Jerry Punch, M.D. (born August 20, 1953) is an American auto racing and college football commentator on ESPN, as well as a physician. Punch also does local radio spots in Knoxville.
Punch began his broadcasting career in Newton, NC, when he was selected to join the local high school radio station Staff of Newton-Conover High School. The local radio station, WNNC in Newton, NC, provided free air time to the local high school broadcasting organization with rotational assignments to the aspiring broadcast journalists.
Students at the high school auditioned for the much sought after staff positions. Jerry was successful and was selected by fellow students to become a new reporter and, thus, he was permitted to participate in the weekly Saturday morning live broadcasts on WNNC.
He served as backup quarterback for coach Lou Holtz at NC State and graduated magna cum laude in 1975. He received a M.D. degree from the Wake Forest University School of Medicine.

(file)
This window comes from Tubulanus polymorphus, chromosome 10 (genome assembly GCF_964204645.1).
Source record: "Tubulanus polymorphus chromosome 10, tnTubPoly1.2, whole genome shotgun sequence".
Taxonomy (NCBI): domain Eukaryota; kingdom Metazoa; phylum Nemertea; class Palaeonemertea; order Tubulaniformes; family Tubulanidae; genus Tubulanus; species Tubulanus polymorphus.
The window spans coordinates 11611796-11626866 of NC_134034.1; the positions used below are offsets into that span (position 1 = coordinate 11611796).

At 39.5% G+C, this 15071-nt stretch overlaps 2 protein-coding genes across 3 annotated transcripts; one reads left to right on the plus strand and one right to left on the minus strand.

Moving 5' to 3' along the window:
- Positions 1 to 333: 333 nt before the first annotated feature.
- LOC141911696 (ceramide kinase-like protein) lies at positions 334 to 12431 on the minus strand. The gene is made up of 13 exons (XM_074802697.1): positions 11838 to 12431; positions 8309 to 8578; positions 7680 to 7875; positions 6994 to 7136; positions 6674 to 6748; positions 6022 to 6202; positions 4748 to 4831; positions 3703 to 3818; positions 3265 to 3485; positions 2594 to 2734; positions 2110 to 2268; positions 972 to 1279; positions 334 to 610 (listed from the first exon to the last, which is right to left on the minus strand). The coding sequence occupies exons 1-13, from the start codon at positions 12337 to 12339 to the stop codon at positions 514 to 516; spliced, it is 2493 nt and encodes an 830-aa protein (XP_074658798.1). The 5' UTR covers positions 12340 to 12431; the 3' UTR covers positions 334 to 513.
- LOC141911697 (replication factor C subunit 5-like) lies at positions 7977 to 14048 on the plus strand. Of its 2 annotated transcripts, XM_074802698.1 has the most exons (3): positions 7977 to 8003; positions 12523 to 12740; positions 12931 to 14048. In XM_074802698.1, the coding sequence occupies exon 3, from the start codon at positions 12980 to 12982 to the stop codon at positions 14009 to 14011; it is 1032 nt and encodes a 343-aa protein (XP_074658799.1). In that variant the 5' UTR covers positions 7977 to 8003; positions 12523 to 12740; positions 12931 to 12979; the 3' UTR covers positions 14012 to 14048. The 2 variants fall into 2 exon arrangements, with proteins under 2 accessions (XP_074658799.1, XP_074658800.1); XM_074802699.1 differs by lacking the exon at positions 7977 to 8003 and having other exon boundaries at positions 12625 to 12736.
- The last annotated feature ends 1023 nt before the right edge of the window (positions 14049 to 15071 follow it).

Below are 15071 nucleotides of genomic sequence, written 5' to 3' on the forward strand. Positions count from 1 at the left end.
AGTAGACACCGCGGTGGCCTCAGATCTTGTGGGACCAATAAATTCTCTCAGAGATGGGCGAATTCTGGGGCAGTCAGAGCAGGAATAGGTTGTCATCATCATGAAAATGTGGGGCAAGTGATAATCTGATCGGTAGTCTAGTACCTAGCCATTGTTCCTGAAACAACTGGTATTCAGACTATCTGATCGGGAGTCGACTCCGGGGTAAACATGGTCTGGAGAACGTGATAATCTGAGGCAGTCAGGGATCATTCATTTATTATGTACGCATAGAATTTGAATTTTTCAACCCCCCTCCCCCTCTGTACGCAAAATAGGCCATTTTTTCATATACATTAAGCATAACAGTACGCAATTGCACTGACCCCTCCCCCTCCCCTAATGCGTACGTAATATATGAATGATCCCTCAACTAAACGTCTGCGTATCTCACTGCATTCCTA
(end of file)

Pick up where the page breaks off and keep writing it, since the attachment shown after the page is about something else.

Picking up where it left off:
Punch worked as an emergency medicine physician at Bunnell Community Hospital (now known as Florida Hospital Flagler) before moving to ESPN in 1984 as a pit reporter for NASCAR races. While working at ESPN, Punch also moonlighted at TBS and SETN doing pit reporting, as he was the first to report on the injuries to driver Terry Schoonover during the 1984 Atlanta Journal 500 for the network's race coverage.
Varsha practiced law in Atlanta, but his life took a different direction when TBS asked him to cover the Peachtree Road Race, which he headed as part of the Atlanta Track Club in 1980. He did so well that TBS offered him a part-time job. In 1986, Varsha joined ESPN, where he hosted of the network's Formula One coverage as well many other international sports events including gymnastics, figure skating, track & field and 24 Hours of Le Mans.